You want to go back to those pages that are already published, and you want to add a link from that page to this new page. And ideally you want to use what’s called anchor text, which is just the word you click on, which is your keyword.

For example, say I’m writing about content marketing and I have an earlier article that I published and it has already been indexed by Google on content marketing, I go to that page, I find one of the instances where I used the term “content marketing” and I add a hyperlink on that page to this new page, and publish that again.

Pamela Wilson: So you’re going back in time and making sure that your older content is linking to your newer content.

Katy Barrilleaux: And that’s going to help this newer content get indexed by the search engines. And it’s also helping by linking more of this content on the same keyword. It also helps build up the overall authority of your website for this keyword. The more content that you can have, that’s ranking for the keyword and linking between each other for the keyword, is going to help.

Pamela Wilson: That makes so much sense. And we also talk about this as internal linking, right? That’s another way of talking about it?

Katy Barrilleaux: Exactly.

And then on your new page, you can have links that go to other pages in your website that are talking about this same subject. So more internal linking but from the new page to older pages.

Pamela Wilson: That’s great. You are creating this net of content that’s referring back and forth over and across your pages. So that takes care of internal linking but then, what about linking to outside websites?

Katy Barrilleaux: Yes, absolutely. It is a good idea to include some links that go out to other websites.

Look for websites that are talking about the same subject matter, that are preferably indexed for that keyword.

You don’t necessarily want to go to the home page of that website. What you want to do is find an actual post or page inside the website that is optimized for that keyword, and has content that you think your audience will find valuable.

So maybe it expands on what you have been talking about, or dives a little further into it, and you really think your audience would find that valuable.

Not only is it going to help your page, but it’s also going to help your readers, which should really be your ultimate goal. But link off to that page and again, use anchor text. So use one of the keywords and set that as your anchor text. You shouldn’t see any “click here” on your page. It should be “content marketing” and that word is a hyperlink off to this other page.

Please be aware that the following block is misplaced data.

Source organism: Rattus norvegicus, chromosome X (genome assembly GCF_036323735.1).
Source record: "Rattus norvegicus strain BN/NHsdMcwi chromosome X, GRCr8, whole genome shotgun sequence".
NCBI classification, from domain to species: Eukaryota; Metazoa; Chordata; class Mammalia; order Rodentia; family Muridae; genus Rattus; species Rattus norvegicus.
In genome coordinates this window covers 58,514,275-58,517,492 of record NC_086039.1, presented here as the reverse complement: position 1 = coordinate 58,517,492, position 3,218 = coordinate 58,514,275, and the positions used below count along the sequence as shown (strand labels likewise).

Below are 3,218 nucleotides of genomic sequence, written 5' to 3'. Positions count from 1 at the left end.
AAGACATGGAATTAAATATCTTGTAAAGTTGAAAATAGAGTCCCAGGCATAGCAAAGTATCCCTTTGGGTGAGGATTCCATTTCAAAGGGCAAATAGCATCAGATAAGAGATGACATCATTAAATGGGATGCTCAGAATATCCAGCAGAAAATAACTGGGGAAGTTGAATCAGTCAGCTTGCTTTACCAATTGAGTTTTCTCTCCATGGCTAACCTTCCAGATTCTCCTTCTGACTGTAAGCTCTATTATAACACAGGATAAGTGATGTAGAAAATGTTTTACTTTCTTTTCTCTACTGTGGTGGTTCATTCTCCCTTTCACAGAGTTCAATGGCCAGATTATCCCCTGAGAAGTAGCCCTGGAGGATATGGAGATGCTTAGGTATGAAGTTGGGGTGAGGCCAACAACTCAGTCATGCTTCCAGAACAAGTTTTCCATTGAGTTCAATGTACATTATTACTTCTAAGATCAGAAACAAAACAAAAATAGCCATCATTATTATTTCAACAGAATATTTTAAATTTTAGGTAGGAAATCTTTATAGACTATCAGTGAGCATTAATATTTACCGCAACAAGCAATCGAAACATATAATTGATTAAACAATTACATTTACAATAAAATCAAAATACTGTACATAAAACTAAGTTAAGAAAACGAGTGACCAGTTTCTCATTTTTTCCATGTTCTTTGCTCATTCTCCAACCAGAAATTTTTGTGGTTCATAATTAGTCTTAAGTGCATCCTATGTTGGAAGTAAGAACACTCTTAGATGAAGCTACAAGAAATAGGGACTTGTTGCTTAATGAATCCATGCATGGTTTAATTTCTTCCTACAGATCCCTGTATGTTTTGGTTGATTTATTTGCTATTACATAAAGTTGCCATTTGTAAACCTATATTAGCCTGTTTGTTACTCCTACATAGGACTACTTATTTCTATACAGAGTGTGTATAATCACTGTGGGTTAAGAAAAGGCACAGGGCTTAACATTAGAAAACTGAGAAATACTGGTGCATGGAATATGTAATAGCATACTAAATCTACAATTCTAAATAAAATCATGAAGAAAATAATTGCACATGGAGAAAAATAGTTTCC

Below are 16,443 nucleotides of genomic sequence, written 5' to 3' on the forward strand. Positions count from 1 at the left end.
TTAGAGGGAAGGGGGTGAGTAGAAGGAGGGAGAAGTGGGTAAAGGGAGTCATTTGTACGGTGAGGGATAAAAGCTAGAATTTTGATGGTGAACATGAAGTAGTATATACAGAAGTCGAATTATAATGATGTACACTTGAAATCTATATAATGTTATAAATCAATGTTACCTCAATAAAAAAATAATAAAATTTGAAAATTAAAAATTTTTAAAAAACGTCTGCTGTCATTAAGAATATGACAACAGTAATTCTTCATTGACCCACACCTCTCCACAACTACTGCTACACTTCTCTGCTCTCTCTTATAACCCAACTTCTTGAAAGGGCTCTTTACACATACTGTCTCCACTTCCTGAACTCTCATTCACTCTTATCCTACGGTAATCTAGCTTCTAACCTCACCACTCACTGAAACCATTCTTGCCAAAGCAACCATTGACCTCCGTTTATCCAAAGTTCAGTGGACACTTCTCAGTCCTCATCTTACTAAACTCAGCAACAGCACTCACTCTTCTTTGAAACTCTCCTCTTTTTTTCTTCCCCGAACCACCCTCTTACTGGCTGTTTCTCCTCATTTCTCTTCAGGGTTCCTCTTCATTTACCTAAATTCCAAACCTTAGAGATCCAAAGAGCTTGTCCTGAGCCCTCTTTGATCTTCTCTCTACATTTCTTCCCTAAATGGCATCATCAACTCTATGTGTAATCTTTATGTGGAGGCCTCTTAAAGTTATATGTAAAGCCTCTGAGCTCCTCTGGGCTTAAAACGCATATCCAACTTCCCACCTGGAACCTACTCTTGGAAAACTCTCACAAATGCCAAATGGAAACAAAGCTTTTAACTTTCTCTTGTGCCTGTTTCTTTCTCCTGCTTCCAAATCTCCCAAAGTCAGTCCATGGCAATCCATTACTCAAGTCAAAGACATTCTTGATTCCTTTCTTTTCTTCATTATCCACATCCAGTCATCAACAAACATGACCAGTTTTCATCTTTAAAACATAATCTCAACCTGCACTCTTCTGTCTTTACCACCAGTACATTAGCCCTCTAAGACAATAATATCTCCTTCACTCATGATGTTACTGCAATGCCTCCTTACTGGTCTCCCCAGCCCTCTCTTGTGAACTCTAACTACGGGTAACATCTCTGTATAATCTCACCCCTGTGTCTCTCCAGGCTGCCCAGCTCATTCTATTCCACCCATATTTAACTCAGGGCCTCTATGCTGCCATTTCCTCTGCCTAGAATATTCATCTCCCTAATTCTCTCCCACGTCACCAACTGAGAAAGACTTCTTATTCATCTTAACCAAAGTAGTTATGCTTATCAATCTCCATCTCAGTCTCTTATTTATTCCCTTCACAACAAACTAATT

Pamela Wilson: So is there anything else that we need to keep in mind?

Katy Barrilleaux: Well the other thing I want to mention about links is this.

The goldmine of linking is if you can get an outside website that is an authority for that keyword, linking to one of your posts or pages.

It’s not necessarily easy to do, but when you link to their site, that can help.

They will tend to notice people who are linking to them and that can help you to eventually get a relationship with them, where they might link to you at some point.

That would be the ultimate goal is to look for sites that can link to you. But that takes some work, it takes some effort, and it requires that you have solid, valuable content on your site.

So again, it all goes back to this “write well to rank well” and you’ll also get links if you are writing well, as well.

Pamela Wilson: That makes a lot of sense. So it sounds like it all starts with good quality content.

Katy Barrilleaux: It does, and then you also don’t have to worry about how Google is changing their algorithm because they are not going to ever do anything that is going to harm someone who is writing quality informational content about a subject.

Pamela Wilson: Right. It’s like our insurance plan for Google, right?

Katy Barrilleaux: Right.

Pamela Wilson: I love the advice to go back to older posts that are already ranking well and link them up to newer content on your site. Can you imagine what would happen if every time you posted something new, you linked it to an existing page, and then you link the existing page to your new content? That’s kind of like having your website pull itself up by its own bootstraps, and you’ve got to love that.

How to Target Older Content and Optimize it so it’s Easier to Find

We are finishing up today with Jerod Morris, VP of Marketing who’s continuing on this optimization theme, because the idea here is to get your content working for you.

I asked Jerod what else we could do to make our older content easier to find.